We are going through the Christmas story from Matthew the first chapter at a snail’s pace because I understand that Korean is just flat hard for native English speakers. Korean grew up on the other side of the world from English and were even cut off from others countries for a long time. This is why English speakers struggle with Korean.
In ancient times, the early Koreans traveled the old Silk Road, that trading route that went from east to west when they were a great, huge kingdom. However, there was so much fighting they were chopped into many countries including Mongolia, China, Tibet, and Manchuria. Eventually, Korea ended up just one very small country on the Korean Peninsula, and they cut themselves off from the outside world because they wanted peace.
The very first name of Korea during the time they were they great power of the east was Gogoryeo. If you know how Korean is spoken, you can understand why the people along the old Silk Road began calling Korea by the name of Korea. The name came from Gogoryeo. Sometimes, the Korean “g” sounds like a “k.” Gogoryeo lasted for at least 5,000 years. Their first emperor, Dangun, was a son of a man from the Tower of Babel. That may help you understand a little. However, eventually, Korea was only on the peninsula, and no one was allowed out of Korea and no one was allowed in Korea. If you showed up in Korea, you weren’t allowed to leave because they didn’t want anyone to know they were there because they were tired of people attacking them.
Language develops and changes over time, and the isolation caused their language to go in a complete different directions than most of the world. Japanese has the same grammar as Korean. China uses the pictographs that were originally made by ancient Koreans and people now call them Chinese characters, but the Koreans call them “Hanmoon.”. China also uses some grammatical principles from Korean, but their word order comes from English. Before they encountered English, they had no specific word order. Mongolian and Hungarian are extremely like Korean in grammar and vocabulary. Bangla from Bangladesh uses the Korean grammar too. I don’t know anything about the original language in Uzbekistan and places like that, but there are oriental faces there too and the Uzbekistanis marry Koreans and some end up in Korea, so probably they also use at least the same grammar as Korea. However, because of the influence from the Soviet Union, Uzbekistan schools are taught in Russian. Korea was the ancient power of the east, older than the Mongolian hoards that came through conquering Europe and China. When Korea cut itself off from the rest of the world, their language went its own way. It would have already been hard for English speakers, but without any contact with other countries for so long, so many things changed everywhere and made the language even more complicated for foreigners. Language is living because people use it, and people are living, and anything living changes.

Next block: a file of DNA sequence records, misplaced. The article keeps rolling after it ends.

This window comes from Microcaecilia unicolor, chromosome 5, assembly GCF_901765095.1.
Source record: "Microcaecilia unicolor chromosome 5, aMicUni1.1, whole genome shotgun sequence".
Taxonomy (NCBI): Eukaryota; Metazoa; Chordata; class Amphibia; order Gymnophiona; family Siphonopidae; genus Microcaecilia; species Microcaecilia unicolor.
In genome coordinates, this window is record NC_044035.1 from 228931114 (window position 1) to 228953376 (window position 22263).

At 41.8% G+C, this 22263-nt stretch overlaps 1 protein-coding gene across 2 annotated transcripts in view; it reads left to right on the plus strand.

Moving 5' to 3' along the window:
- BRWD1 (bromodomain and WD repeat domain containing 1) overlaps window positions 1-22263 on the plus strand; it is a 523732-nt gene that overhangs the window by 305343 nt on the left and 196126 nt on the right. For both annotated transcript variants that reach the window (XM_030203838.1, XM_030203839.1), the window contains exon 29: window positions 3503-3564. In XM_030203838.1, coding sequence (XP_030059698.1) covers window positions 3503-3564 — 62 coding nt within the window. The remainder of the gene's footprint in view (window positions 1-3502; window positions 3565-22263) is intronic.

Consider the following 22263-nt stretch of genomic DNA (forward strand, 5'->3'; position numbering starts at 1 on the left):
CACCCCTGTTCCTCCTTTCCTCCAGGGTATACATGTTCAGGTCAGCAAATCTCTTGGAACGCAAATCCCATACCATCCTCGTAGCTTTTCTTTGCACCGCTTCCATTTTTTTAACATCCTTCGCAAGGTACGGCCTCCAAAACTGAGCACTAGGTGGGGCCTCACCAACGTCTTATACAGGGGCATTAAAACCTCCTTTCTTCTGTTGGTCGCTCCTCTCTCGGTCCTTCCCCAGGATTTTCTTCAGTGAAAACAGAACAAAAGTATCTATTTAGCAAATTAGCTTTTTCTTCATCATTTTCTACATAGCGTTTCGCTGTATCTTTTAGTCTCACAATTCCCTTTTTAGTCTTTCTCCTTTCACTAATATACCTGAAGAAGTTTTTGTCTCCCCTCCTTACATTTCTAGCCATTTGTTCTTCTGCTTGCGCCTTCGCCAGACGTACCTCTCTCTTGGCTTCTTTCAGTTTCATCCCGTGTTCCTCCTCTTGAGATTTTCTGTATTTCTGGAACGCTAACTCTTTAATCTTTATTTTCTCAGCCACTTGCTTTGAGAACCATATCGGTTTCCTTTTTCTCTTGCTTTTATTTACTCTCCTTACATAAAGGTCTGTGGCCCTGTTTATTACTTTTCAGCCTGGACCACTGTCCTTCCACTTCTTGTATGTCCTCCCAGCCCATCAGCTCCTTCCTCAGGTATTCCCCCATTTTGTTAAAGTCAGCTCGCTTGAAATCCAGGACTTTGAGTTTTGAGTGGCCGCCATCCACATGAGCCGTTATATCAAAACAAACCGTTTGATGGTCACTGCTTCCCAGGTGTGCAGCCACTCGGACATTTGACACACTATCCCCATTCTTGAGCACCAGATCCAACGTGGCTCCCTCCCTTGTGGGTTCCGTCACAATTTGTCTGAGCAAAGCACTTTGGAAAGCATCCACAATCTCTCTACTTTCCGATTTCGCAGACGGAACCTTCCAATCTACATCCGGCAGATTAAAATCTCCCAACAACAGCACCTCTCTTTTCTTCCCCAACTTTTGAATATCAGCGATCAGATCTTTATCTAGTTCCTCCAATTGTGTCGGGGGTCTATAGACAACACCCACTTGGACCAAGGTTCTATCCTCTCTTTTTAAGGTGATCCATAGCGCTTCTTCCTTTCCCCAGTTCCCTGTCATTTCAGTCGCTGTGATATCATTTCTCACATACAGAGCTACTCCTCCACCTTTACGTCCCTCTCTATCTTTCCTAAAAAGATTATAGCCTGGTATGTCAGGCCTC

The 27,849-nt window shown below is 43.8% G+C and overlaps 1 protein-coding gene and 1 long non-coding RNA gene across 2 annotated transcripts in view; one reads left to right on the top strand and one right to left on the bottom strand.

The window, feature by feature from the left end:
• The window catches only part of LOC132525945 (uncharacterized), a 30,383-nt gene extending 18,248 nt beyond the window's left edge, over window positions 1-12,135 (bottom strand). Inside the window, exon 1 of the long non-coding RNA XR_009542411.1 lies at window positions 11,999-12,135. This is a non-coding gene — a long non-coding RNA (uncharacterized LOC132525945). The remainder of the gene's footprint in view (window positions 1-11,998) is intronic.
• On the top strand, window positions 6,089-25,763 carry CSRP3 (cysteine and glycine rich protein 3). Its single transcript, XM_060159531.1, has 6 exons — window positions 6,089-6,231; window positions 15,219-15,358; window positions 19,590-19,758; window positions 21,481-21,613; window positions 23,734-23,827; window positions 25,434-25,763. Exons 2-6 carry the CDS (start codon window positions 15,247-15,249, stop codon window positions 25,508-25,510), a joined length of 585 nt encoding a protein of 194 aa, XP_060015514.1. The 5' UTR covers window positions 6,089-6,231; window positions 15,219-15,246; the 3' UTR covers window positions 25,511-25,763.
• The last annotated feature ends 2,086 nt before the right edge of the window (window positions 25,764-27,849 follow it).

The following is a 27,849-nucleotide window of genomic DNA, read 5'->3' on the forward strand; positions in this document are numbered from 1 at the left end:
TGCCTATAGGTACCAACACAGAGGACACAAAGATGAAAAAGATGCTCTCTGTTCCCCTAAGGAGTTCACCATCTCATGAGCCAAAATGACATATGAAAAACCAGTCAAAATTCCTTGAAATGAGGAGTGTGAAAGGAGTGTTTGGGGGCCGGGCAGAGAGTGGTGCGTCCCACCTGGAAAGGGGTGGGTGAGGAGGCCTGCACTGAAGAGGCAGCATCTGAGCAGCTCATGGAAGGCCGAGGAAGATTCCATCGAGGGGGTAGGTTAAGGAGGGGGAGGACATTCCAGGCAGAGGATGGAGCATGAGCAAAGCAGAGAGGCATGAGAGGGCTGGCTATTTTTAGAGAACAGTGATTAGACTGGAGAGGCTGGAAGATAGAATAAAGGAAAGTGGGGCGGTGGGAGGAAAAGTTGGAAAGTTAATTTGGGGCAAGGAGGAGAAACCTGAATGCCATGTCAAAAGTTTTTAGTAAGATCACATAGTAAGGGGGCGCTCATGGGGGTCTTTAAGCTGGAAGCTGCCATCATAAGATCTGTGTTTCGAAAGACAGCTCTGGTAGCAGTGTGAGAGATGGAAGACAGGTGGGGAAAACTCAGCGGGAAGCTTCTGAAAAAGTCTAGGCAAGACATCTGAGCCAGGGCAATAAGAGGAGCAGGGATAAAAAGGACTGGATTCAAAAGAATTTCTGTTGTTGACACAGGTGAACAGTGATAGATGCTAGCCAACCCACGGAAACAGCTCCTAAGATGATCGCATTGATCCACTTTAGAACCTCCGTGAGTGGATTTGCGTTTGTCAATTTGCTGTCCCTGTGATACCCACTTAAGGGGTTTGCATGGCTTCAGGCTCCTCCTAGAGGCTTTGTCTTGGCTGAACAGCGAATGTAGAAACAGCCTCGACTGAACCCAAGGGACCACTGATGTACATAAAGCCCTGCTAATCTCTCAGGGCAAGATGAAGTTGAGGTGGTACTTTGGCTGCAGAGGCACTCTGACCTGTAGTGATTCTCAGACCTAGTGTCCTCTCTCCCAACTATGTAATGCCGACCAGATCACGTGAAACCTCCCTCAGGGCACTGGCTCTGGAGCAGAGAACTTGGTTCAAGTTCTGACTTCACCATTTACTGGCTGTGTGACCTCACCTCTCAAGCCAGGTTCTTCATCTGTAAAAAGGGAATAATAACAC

English is influenced by many languages because England was always open to foreigners. In the English language, you can find elements from the original Pict language, from the original people on the island, and then you can find Saxon, Gaelic, Roman, French, German, etc., all kinds of influences because that big island welcomed everyone. If you heard old English, you wouldn’t be able to understand it. With the periods of time, we are classified as modern English, but even Shakespeare’s language is considered modern English, and some of us can’t even understand that. Language always changes. English was influenced by many countries, but Korean wasn’t. Korean influenced other countries, and then they cut themselves off. That is why it seems so hard for people from other countries to learn.
Even now, S. Korea is being influenced by other countries, but N. Korea has cut themselves off again, and there is a difference beginning to show in the two countries. There are families in China who still speak an ancient form of Korean at home, but speak whatever form of Chinese is spoken around them when they leave their homes. If you speak to them in Korean as a Korean speaker, you can understand one another, but there is a definite difference because the two people groups are separated into different countries. With mass media, some of the language changes slow down, but they still come. Actually, the first conversation I had in Korean was with one of these Korean Chinese people. She had come to Korea to study so she could study in her first language, but she was Chinese.
I actually began this blog as one that was going to explain Korean grammar, but I began the introduction trying to explain why it took so much to explain, and it seems it took more space than I had anticipated. I decided it might be better just to make the whole blog about why English speakers struggle so much with Korean. If an English speaker tries to learn Spanish, German, Romanian, French, etc. At least there is a little common ground, but you aren’t going to find that common ground with Korean. Their concepts of language are very different from the rest of the world. They even use expressions and verb conjugations instead of punctuation. With any foreign language you learn, you have to learn to think outside the box, but with Korean it is exaggerated on how far outside of the box you have to think. Very few foreigners with English as the first language learn to speak Korean, but don’t be discouraged. Like anything, it just takes times and effort. You just have to have more patience than most to learn to speak it.